Wednesday, May 18, 2016


I am pretty sure that I read the books and stories by the people I suspect can tell a good story. Watch what it means to be an award winning author.
(9) NEBULA DIVERSITY. K. Tempest Bradford reported on the Nebula Awards for NPR. 
…This weekend’s winners reflect many different types of diversity beyond gender. Half are women of color, half are self-identified queer women – which mirrors the overall diversity of the ballot. 24 out of the 34 works nominated for the award were written by women from multiple racial and cultural backgrounds and a spectrum of sexual orientations. Of the 10 works by men, five of them were written by people of color and queer authors.
“The Nebula ballot is everything a ballot should be in this community,” said Brooke Bolander, author of the nominated story “And You Shall Know Her by the Trail of Dead.” “It’s diverse, it’s wide-ranging, and it includes amazing stories by amazing authors.”
That’s an important point, given the ongoing conversation about diversity happening now in speculative fiction circles. The Hugos — the other major awards in the genre — are nominated by fans. Last year and again this year, Hugo nominations have been affected by the Sad and Rabid Puppies groups, who campaign against what they see as affirmative action-based nominating and voting in the Hugo and Nebula awards.
But “people want these stories,” says Alyssa Wong. She was the first Filipino author to be nominated for the Nebula award last year and is now the first to win it for her 2015 short story “Hungry Daughters of Starving Mothers.” Though she says she’s seen some Puppy-style criticism of her success, most of the reaction has been positive. 
Readers “want to read stories from the points of view of people who have been historically been locked out of the genre,” Wong says. “‘Hungry Daughters’ is about a group of women who are all Asian-American and all from very different backgrounds, all of whom feel isolated in some way … But clearly this is not just Asian-American audiences who this is resonating with. I’m appreciative that people are reading more widely now. It means more opportunities — not just to be published, but to be seen.”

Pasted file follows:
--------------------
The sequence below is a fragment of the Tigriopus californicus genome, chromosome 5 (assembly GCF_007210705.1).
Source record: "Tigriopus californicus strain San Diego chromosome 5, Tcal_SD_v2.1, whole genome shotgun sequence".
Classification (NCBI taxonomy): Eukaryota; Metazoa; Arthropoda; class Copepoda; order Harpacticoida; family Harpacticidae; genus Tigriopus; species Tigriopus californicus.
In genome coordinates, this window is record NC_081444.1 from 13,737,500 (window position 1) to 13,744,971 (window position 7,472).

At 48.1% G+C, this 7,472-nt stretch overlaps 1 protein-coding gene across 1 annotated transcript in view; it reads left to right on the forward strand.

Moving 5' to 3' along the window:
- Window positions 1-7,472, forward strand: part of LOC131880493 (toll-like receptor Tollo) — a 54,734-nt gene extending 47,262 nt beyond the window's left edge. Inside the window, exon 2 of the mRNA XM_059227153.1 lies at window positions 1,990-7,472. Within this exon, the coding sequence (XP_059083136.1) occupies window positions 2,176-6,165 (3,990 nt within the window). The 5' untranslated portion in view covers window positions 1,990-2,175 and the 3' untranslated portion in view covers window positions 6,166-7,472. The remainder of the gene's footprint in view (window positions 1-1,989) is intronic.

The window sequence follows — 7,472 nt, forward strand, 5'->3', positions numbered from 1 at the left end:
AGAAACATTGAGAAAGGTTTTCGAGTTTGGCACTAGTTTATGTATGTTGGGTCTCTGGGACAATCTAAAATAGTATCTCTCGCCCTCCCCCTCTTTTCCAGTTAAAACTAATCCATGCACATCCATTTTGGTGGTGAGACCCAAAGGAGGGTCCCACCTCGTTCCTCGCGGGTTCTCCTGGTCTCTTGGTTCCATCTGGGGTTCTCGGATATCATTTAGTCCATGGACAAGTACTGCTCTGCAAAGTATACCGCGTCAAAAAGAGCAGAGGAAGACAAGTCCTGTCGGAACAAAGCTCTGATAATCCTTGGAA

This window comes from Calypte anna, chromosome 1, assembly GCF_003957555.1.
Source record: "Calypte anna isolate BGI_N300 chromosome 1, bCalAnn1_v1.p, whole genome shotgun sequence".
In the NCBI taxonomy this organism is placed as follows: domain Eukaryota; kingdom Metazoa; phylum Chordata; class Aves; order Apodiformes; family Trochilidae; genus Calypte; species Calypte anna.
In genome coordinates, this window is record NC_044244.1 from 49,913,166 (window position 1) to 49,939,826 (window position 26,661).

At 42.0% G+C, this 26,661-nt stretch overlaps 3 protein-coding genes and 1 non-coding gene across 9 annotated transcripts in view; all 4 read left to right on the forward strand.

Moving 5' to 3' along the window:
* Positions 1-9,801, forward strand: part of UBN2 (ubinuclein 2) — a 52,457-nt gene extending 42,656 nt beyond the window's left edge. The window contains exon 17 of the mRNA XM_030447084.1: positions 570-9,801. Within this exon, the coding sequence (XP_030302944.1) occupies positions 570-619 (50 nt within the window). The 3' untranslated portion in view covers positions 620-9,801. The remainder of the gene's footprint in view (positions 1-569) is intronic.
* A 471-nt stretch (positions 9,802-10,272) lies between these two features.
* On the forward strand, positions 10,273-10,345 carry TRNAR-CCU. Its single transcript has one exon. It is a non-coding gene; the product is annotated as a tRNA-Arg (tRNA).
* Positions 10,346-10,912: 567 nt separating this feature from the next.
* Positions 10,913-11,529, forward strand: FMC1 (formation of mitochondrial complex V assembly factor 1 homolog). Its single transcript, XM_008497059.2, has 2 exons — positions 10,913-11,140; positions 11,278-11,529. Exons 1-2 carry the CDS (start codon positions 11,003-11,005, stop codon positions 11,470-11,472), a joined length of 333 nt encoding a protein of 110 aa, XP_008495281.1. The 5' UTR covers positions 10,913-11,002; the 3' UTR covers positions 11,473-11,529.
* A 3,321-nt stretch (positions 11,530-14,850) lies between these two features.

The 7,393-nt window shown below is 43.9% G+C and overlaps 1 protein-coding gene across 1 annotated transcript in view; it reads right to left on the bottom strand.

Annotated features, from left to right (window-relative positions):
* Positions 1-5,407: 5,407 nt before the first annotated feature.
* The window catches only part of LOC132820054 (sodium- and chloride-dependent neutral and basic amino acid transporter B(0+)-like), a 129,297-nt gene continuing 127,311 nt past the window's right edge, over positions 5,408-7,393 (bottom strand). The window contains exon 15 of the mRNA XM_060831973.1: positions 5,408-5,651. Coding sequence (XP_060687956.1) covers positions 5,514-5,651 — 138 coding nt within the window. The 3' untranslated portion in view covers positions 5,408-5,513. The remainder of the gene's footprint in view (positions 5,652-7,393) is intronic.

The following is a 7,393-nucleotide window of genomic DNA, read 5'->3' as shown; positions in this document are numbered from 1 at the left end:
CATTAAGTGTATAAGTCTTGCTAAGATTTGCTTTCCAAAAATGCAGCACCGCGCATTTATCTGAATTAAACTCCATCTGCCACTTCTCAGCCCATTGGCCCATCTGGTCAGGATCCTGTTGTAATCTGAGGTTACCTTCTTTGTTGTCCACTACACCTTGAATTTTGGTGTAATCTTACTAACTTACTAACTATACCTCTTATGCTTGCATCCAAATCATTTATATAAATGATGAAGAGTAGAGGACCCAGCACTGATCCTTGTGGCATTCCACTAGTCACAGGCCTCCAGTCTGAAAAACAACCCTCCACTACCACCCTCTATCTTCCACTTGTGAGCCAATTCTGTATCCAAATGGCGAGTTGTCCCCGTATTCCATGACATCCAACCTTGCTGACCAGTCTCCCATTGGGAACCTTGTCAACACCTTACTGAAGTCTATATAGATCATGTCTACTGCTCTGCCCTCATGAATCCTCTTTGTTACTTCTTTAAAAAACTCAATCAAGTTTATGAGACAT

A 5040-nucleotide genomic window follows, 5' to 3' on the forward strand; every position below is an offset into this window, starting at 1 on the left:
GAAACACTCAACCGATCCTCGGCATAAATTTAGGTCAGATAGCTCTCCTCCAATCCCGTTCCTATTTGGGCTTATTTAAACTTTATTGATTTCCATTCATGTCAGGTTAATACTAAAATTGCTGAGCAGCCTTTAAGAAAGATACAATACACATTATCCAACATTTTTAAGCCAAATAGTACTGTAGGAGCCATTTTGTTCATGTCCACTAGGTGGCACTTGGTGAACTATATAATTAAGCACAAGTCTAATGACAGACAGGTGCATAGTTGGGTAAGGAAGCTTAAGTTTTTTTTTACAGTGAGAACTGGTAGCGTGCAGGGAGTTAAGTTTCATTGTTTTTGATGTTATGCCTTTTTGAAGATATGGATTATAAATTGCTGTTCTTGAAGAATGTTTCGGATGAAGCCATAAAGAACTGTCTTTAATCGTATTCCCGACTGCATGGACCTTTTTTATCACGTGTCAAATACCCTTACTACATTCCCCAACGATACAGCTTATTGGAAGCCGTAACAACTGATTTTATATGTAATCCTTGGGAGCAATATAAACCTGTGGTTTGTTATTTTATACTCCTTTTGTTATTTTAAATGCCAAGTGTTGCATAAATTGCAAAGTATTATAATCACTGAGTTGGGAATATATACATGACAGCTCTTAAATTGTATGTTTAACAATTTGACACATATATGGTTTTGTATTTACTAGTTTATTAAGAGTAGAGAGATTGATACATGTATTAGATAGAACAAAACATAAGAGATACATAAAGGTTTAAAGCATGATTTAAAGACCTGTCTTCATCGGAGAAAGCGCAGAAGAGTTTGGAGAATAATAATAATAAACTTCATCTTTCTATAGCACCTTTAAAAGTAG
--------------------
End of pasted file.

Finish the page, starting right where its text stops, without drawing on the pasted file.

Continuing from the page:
It will no doubt come as a shock that while we visit the bookstores week after week, we leave empty handed. I find it more than sad that I leave both the library and the bookstore empty handed.

Strokes his kindles and ebook readers and moves on, slowly. The bookstores were a foundation of my life growing up. I was awed when I left Hawaii and googled B&N to see if that one store at Ala Moana was unique. One bookstore on just one of those islands. There were no others.

I remember biking from second hand book store to second hand book store in Huntsville. There were 11 of them. If I'd been in Hawaii it would have included sailing from one island to the next to get a book.....

and, if I was anything like them, using the paddle I didn't need as a weapon to get a book at a bookshop.

Not anymore.


OldAFSarge said...

I've always been somewhat ambivalent about science fiction. There are some books that I couldn't get enough of, some just didn't hold my interest. So I don't read a lot of it. But I have followed this tale for a while (off and on), it seems illustrative of what's happening in today's society. Everyone gets a trophy has become "only the really diverse get a trophy." It's no longer about talent. At least that's how I see it.

La carrière ouvertes aux talents is no longer a thing. And it saddens me.

Captain Steve said...

I am a huge scifi fan, but of late mainly read military sci fi, as it is relatively free of the lefty crap infesting other genres. Me too on books, though I must admit that my Kindle does neat things.

HMS Defiant said...

I think all books are like that. I read an author's books because it's a known quality. I remember sailing to Cabo once and taking the two books I bought at the last moment and pitching them both over the side. God they were awful. There was nothing to read for another 1000 miles but I was spared that crap.

HMS Defiant said...

It's like Alice's Restaurant. You can get anything you want...on your kindle and one need not trouble the bookstore where they stock crap.

virgil xenophon said...

You should try "Sailing to Bamboola: The World of a Tramp Freighter" by Christopher Buckley (1982) GOOD read..

HMS Defiant said...

I just brought home all the Howard Pease novels as I played Swan Removals.
For those familiar with the term, I enjoyed those novels about a long time ago. As I pointed out recently and afore, I'm the last of the romantics.